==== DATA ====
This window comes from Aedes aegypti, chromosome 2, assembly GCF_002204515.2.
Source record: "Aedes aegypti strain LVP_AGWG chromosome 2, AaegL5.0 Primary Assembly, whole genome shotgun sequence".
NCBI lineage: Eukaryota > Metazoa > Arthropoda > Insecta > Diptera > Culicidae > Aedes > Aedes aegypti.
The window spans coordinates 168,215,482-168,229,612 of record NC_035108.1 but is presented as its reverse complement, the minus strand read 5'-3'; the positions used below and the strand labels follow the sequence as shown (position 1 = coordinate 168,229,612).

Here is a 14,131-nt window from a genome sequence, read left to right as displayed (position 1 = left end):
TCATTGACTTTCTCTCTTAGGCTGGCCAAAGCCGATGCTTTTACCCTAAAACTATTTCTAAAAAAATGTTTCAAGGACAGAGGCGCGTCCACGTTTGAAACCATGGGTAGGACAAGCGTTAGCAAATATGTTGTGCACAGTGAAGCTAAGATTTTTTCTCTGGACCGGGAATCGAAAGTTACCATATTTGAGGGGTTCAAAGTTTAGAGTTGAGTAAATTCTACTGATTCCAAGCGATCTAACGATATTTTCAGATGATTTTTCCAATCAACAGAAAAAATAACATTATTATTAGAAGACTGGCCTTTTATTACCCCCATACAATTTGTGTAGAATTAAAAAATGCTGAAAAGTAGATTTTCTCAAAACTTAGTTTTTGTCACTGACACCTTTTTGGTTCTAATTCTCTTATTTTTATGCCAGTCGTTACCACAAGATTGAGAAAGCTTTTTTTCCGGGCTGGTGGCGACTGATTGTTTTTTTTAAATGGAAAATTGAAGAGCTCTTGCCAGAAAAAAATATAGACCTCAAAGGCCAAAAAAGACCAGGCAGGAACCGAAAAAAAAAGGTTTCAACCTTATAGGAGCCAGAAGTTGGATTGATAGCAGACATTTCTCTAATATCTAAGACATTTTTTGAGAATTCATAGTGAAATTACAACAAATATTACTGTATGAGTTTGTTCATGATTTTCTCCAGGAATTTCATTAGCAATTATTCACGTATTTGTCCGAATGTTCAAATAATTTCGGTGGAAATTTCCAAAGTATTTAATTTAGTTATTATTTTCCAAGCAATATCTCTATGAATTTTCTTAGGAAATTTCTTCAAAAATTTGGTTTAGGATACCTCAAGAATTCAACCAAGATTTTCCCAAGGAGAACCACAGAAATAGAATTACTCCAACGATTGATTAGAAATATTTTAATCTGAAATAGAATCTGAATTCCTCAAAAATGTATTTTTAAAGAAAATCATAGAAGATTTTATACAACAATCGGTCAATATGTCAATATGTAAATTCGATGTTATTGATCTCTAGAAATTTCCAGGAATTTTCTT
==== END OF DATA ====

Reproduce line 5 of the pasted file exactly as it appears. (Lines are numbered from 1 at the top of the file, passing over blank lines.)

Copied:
Here is a 14,131-nt window from a genome sequence, read left to right as displayed (position 1 = left end):